Dr. Maslow found that without exception all of his self-actualizers demonstrated creativity, originality, or inventiveness. This is not to say that they possess a special talent akin to that of a Mozart or a Picasso, but that they have a drive and a capacity to be creative. They do not necessarily write books, compose music, or produce art; instead, their creativeness is projected onto and touches whatever activity they undertake., The carpenter or clerk works creatively, adding a personalized touch to whatever she or he does. SeIf-actualizers even perceive the world creatively, as a child does, envisioning new and different possibilities.

Self-actualizers are spontaneous, simple, and natural. They are free to be what they are at any given moment. Although their behavior is often conventional, they do not allow conventionality to hamper or prevent them from doing the things that they deem important. They are acutely aware of their feelings, thoughts, and impulses and do not hide them unless their expression would hurt others. Their codes of ethics are autonomous and individual, based on fundamentally accepted principles rather than on social prescriptions.

                                             Freedom And Trust.

Self-actualizers demonstrate a high degree of trust. They trust themselves, their mission in life, others, and nature.

Self-actualizers are generally problem centered rather than focused on themselves. They have a high sense of mission in life. They are task oriented and commit themselves to important tasks that must be done. They live and work within a wide frame of reference that does not permit them to get bogged down in what is petty or trivial. Problems outside themselves enlist most of their attention.

Self-actualizers demonstrate acceptance of self, others, and nature. They accept themselves without disappointment or regret. This is not to say that they are smug or self-satisfied but rather that they accept their weaknesses and frailties as given. They are not embarrassed about the bodily processes that humans share with animals. The needs to eat, defecate, and express their sexuality do not distress them. They feel guilty about characteristics that they could and should improve on, but they are not overrun with neurotic guilt. As Dr. Maslow pointed out, they are not disturbed by the shortcomings of human nature but accept them in the way that one accepts other natural things, such as the fact that water is wet, rocks are hard, and grass is green. Healthy people do not feel bad about what is per se but about differences between what is and what might realistically be.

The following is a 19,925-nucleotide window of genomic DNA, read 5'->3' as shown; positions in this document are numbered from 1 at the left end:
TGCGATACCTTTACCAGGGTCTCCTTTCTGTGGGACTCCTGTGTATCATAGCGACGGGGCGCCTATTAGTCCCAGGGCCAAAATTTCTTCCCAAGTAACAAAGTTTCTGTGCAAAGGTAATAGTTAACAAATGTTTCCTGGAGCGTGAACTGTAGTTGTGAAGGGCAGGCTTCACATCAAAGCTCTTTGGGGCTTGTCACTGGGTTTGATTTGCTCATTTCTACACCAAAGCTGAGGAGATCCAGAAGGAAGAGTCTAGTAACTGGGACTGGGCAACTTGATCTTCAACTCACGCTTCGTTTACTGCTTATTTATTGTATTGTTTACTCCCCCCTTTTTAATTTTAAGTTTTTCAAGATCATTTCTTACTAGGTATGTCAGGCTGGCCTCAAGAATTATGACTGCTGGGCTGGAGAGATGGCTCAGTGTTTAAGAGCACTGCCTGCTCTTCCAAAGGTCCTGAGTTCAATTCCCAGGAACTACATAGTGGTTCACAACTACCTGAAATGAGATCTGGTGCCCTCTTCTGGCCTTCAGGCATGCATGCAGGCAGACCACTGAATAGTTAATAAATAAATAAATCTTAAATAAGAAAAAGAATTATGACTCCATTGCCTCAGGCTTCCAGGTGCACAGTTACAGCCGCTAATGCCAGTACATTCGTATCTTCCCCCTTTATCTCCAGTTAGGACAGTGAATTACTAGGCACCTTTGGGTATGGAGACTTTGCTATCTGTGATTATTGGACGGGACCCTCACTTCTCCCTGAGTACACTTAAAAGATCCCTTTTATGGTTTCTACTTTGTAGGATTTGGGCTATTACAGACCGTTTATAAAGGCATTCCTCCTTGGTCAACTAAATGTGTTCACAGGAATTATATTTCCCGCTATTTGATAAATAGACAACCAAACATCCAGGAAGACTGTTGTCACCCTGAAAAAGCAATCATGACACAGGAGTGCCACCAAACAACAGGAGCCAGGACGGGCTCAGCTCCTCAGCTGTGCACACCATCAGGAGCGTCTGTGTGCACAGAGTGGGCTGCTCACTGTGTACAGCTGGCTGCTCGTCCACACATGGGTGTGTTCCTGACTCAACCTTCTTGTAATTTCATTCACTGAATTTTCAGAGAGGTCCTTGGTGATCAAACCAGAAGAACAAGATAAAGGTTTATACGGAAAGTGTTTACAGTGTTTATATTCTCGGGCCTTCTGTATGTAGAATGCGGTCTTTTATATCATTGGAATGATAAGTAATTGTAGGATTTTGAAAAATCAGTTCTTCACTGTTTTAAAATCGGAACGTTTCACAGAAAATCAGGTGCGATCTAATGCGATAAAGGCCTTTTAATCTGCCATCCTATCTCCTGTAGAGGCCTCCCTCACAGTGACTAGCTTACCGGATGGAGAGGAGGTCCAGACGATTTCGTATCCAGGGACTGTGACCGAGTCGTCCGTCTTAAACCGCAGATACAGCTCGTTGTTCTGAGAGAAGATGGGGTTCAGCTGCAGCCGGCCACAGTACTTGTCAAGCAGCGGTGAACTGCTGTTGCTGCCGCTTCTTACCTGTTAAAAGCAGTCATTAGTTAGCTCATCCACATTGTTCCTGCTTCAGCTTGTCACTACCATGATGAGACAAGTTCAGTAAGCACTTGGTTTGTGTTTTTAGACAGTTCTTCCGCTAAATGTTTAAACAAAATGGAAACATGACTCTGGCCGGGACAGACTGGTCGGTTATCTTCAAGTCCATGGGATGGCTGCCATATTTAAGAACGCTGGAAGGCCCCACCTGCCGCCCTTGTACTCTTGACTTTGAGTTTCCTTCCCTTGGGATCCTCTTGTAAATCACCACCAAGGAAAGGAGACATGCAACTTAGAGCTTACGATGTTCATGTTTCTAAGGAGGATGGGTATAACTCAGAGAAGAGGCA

Self-actualizers are not well adjusted in the normal since of the term, which entails conformity with one's culture: they show resistance to enculturation. Essentially, they live in harmony with their culture, yet they remain somewhat detached from it. Often they are labeled "oddball," as they do not always react in the expected fashion. They generally conform in matters of dress, speech, and food, and other matters that are not of primary concern to them. But where an issue is important they are independent in their thought and behavior. This resistance to enculturation leads to their transcendence of any one particular culture. Thus their identification is with humanity as a whole rather than any one particular group.

Dr. Maslow acknowledged that the picture he drew of the self-actualized person is a composite. No one person that he studied possessed all of the above qualities. Each of them demonstrated the characteristics to varying degrees. Furthermore, Dr. Maslow emphasized that self-actualizers are not perfect. They show many lesser human failings. They frequently have silly, wasteful, or thoughtless habits. At times they are vain and take too much pride in their achievements. They may sometimes lose their tempers. Because of their concentration on their work, they may appear absent minded, humorless, or impolite. At times their kindness toward others leads them to permit others to take undue advantage of them. At other times they may appear to be ruthless and inconsiderate in their relations with other people. Sometimes they are boring, even irritating. In short, they are not perfect; yet, Dr. Maslow's definition of self-actualization did not imply perfection but a higher level of functioning.

The principles and values of self-actualizers differ from those of the average person. Perceiving the world in an essentially different manner, they are not threatened by it and do not need to adopt a morality of self-protection. Dr. Maslow suggests that a great deal of that which passes for moral and ethical standards may simply be "by-products of the pervasive pathology of the average" (1970). Maintenance at the level of self-actualization requires meeting the previous needs continuously, but self-actualizers are able to satisfy them routinely so that they can devote themselves to the values that concur with the B-needs. Thus, at one and the same time, their values are universal and reflect shared humanity but are also distinct, individual, and unique.